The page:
2,6-Bis(1,1-dimethylethyl)-4-methylpyrylium trifluoromethane sulfonate (8.0 g, 22.4 mmole, prepared as described in Organic Syntheses, 60, 34-39) and dried Baker ANGA-542 basic resin (40 g, 59.2 meq) were stirred in tetrahydrofuran (300 mL), then 2,3,4,4-tetrachlorocyclobut-2-en-1-one (4.6 g, 3.1 mL, 22.4 mmole, prepared as described in R. C. DeSelms, C. J. Fox, R. C. Riordan, Tetrahedron Letters, 1970, 781; this paper also describes a preparation of the diacid chloride F shown in FIG. 2) was added all at once. The resultant reaction mixture was stirred for a further 4 hours; the color, which had been green after the addition of the tetrachloro compound, gradually changed to orange-brown. The reaction mixture was then filtered, the solvent removed until the residue was almost dry, and the residue recrystallized from boiling toluene to give the trichlorosquaric acid derivative as a yellow, crystalline solid, which gave only a single spot upon thin layer chromatography on silica gel with dichloromethane as eluent. The structure of the product was confirmed by fast atom bombardment (FAB) mass spectroscopy and by proton NMR spectroscopy. The infra-red spectrum of the product showed bands at 2950, 1770, 1650, 1540 (broad), 1310, 1250, 1200, 940 and 800 cm-1.

EXAMPLE 48 Preparation of 3- 2,6-bis(1,1-dimethylethyl)-(4H-selenopyran-4-ylidene)methyl!-2,4,4-trichlorocyclobut-2-en-1-one

This Example illustrates the preparation, by the reaction B+C→D shown in FIG. 1, of the trichlorosquaric acid derivative of Formula III in which Q1 is a 2,6-bis(1,1-dimethylethyl)-4-selenopyrylidene grouping, R1 is a hydrogen atom, and each group X is a chlorine atom.

A 500 mL three-necked round-bottom flask was equipped with a magnetic stirrer, a dropping funnel with a pressure-equalizing side arm, a condenser with a dry nitrogen gas inlet tube and an outlet attached to a succession of scrubbers containing 10% aqueous sodium hydroxide and 10% aqueous lead acetate. Into this flask were placed 2,6-bis(1,1-dimethylethyl)-4-methyl-selenopyrylium tetrafluoroborate (3.0 g, 8.4 mmole, prepared as in Example 1 above, 2,3,4,4-tetrachlorocyclobut-2-en-1-one (1.7 g, 8.4 mmole) and dichloromethane (150 mL). Stirring was begun and a solution of triethylamine (2.3 mL, 16 mmole) in dichloromethane (50 mL) was added dropwise over a period of 1.5 hours under nitrogen. After the addition of the triethylamine had been completed, the reaction mixture was stirred at room temperature for an additional 1.5 hours, then filtered through a sintered glass funnel containing silica gel (40 g). The silica gel was washed several times with small portions of dichloromethane until the washings were pale orange. The filtrate and washings were combined and evaporated to dryness on a rotary evaporator on a water bath kept at approximately 40 C. The residual green mass was triturated with hexane (60 mL) until maroon crystals formed; these crystals were removed by suction filtration and dried in vacuo at approximately 30 C. to yield 3- 2,6-bis(1,1-dimethylethyl)-(4H-selenopyran-4-ylidene)methyl!-2,4,4-trichlorocyclobut-2-en-1-one (2.2 g, 60% yield).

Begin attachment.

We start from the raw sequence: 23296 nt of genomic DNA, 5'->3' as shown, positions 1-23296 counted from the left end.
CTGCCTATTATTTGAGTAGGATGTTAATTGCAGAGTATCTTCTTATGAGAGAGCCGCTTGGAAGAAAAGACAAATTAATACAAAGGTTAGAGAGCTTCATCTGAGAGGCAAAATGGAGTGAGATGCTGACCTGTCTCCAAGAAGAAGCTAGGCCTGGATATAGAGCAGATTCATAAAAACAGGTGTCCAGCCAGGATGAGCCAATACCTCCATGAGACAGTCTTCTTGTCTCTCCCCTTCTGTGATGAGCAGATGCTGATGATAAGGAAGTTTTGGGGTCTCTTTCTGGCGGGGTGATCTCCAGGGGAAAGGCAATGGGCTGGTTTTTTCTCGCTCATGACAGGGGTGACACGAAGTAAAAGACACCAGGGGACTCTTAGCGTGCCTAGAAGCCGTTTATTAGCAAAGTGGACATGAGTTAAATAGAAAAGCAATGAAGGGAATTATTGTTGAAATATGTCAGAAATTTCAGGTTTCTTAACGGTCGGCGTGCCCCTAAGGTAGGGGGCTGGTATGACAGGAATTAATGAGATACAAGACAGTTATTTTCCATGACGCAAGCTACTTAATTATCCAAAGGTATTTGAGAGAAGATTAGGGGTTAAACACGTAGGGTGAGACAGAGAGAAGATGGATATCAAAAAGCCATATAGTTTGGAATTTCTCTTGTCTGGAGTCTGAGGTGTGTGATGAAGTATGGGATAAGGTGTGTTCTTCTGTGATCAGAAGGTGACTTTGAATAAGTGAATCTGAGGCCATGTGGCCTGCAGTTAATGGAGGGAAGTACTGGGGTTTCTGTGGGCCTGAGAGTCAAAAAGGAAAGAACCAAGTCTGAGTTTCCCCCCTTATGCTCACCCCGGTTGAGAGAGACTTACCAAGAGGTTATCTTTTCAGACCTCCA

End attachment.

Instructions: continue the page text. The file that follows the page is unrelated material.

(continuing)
EXAMPLE 49 Preparation of 3- 2,6-bis(1,1-dimethylethyl)-(4H-selenopyran-4-ylidene)methyl!-2,4,4-trichlorocyclobut-2-en-1-one

This Example illustrates an improved preparation of the same trichlorosquaric acid derivative of Formula III as in Example 48 above.

A solution of triethylamine (14.8 g, 147 mmole) in dichloromethane (40 mL) was added dropwise under nitrogen to a solution of 2,6-bis(1,1-dimethylethyl)-4-methylselenopyrylium tetrafluoroborate (26.2 g, 73.4 mmole, prepared in Examples 1 and 2 above) and 2,3,4,4-tetrachldrocyclobut-2-en-1-one (15.2 g, 73.4 mmole) in dichloromethane (60 mL), contained in a flask equipped with a condenser and an outlet connected to a gas-washing bottle containing 10% aqueous sodium hydroxide solution; the addition was effected at a rate such that the temperature of the reaction mixture did not exceed 35 C. After the addition had been completed, the reaction mixture was stirred for one hour, then applied to a column packed with silica gel. Elution with dichloromethane, followed by evaporation of the solvent under reduced pressure, provided the crude product, which was further purified by trituration with trifluoroethanol for one hour to give 3- 2,6-bis(1,1-dimethylethyl)-4H-selenopyran-4-ylidene!methyl!-2,4,4-trichlorocyclobut-2-en-1-one (23 g, 71% yield) as maroon crystals. The structure of this compound was confirmed by mass spectroscopy and by 1 H and 13 C NMR spectroscopy.

EXAMPLE 50 Preparation of 2chloro-3- 3-ethyl-5-fluorobenzothiazol-2-ylidene!-methyl-4,4-dichlorocyclobut-2-en-1-one

This Example illustrates the preparation, by a reaction analogous to B+C→D shown in FIG. 1, of the trihalosquaric acid derivative of Formula III in which Q1 is a 3-ethyl-5-fluorobenzothiazole nucleus, R1 is a hydrogen atom and each group X is a chlorine atom.